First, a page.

In accordance with strict fire codes all projection booths were lined with fire proof metal. Metal walls, ceiling and door. Over the port windows, through which the projection beam passed, were suspended metal shutters. They ran on tracks, much like a guillotine blade, poised to fall at the first sign of flame. Slim chains restrained them. The chains ran through pulleys, over the projectors, and were linked to the projection booth door. Directly above the projector the chain was joined by a heat fuse link. This link would melt at 180 degrees Fahrenheit. If the film caught fire, the heat fuse would melt, all of the port window shutters would slam down, and the booth door would slam shut. This would contain the fire to the booth, protecting the theater’s patrons and the theater owner’s investment. The projectionist was on his own.
All projection booths contained a carbon tetrachloride type fire extinguisher which produced phosgene gas in the presence of flame. Phosgene gas is poisonous. It was used in trench warfare during World War I. By both German and Allied armies. Phosgene often had a delayed effect; apparently healthy soldiers were taken down with phosgene gas poisoning up to 48 hours after inhalation.
At the top and the bottom of the projector the film would pass through tight rollers. They were called fire rollers. They were designed to snuff out the flame. Sometimes they worked. A typical fire would start when the film broke and lodged in the aperture gate. The flame would travel upward. If it passed through the fire roller the upper reel, with up to two thousand feet of film, would be in full flame in ten seconds. The fire would produce copious amounts of smoke and poison nitric acid gas. At the first sign of flame the sensible projectionist would run for the door, jerking the chain as he passed through.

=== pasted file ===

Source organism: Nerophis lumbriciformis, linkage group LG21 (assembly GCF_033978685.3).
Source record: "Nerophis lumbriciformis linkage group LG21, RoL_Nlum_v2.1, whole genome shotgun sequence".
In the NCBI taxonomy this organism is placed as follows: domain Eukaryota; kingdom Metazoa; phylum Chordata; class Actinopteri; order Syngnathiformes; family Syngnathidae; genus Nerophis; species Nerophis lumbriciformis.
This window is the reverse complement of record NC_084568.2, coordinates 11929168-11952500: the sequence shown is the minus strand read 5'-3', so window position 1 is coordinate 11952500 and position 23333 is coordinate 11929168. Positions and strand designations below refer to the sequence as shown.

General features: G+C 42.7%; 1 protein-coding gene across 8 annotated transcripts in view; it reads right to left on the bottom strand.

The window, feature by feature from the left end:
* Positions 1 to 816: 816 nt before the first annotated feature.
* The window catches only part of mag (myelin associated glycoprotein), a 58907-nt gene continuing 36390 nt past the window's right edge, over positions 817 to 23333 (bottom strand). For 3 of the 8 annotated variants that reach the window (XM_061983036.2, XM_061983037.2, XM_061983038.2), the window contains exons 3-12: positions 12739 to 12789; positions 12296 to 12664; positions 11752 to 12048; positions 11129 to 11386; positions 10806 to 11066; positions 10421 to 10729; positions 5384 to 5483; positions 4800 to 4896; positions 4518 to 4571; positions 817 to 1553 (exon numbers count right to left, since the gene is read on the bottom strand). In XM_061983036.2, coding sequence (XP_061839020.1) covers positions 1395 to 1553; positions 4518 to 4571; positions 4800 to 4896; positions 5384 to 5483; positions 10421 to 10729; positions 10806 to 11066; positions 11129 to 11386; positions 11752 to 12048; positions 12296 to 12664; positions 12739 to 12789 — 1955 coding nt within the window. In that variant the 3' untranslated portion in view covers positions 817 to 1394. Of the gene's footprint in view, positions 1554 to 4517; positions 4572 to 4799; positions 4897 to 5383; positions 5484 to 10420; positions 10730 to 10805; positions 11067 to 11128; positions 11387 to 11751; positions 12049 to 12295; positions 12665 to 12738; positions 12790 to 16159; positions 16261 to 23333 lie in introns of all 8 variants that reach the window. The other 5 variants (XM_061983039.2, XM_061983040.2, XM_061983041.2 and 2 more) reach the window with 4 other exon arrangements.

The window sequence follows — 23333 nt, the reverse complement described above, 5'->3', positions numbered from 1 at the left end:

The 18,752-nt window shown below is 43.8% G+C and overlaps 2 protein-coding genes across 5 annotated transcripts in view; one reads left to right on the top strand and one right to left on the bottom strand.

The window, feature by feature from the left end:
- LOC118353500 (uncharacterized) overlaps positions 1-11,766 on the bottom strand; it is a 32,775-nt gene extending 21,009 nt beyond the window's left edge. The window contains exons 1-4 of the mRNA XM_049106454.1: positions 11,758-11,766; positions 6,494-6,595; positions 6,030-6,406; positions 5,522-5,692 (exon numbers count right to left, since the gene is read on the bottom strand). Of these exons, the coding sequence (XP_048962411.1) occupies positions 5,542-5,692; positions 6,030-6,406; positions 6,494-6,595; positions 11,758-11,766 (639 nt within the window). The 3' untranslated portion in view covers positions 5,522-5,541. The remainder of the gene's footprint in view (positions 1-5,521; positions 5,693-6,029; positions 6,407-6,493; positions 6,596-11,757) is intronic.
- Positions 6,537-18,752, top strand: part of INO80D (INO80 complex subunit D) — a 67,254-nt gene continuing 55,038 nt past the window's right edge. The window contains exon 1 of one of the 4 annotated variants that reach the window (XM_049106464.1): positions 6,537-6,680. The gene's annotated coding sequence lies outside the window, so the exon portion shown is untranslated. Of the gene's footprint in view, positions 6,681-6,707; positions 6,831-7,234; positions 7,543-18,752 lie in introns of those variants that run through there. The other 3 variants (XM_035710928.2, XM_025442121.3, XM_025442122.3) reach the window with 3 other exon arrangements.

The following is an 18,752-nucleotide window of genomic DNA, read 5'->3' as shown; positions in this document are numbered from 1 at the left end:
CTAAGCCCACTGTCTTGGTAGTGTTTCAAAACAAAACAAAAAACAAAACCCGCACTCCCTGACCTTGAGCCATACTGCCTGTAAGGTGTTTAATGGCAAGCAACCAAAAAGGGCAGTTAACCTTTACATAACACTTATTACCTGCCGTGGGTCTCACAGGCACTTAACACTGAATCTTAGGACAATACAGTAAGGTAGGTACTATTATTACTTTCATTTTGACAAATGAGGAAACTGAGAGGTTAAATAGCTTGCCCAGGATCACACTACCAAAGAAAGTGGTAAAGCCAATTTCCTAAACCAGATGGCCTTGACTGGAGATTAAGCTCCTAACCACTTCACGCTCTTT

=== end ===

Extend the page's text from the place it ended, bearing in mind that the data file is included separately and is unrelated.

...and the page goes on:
On the warm summer night in question the projectionist was the intrepid Ash Bridgham. He had joined the Union in 1927, making the transition from silent to sound. He was also a pioneer aviator and member in good standing in the OX-5 club, open only to those who had flown in Ox-5 airplanes in the teens and twenties. He wasn’t likely to panic in the face of fear. When the fire started he was standing near the projector. Quick as a cat he grabbed the upper reel and jerked it away from the projector, breaking the film. Unfortunately the burning end of the film came away with the reel. The fire rollers snuffed the fire out before the flames reached the lower reel. Luckily, there was a window in the projection booth. It opened onto First Avenue. A couple of feet below it was the top of the flat marquee extending several feet over the sidewalk. In one motion Ash tossed the burning reel out the open window. He grabbed the extinguisher and ran to the window intending to snuff out the flame. He expected to find the burning reel resting on the flat roof of the marquee. Ah, tis many a slip twixt cup and lip. The burning reel wasn’t there!
Fire extinguisher in hand he clambered out the window onto the marquee. He looked down the street. Maybe it was adrenaline that had made him toss it too far. Maybe it had just bounced. Maybe the hand of fate of had reached out and carried it. In any case, the reel, in full flame, was rolling down the middle of First Avenue. The avenue sloped gently downward to the south. The reel rolled and rolled and as it rolled it unspooled the burning film behind it. Passing cars gave it wide berth. Ash watched until it rolled out of sight.
The Green Parrot remained in business for another forty years before flames finally closed its doors forever.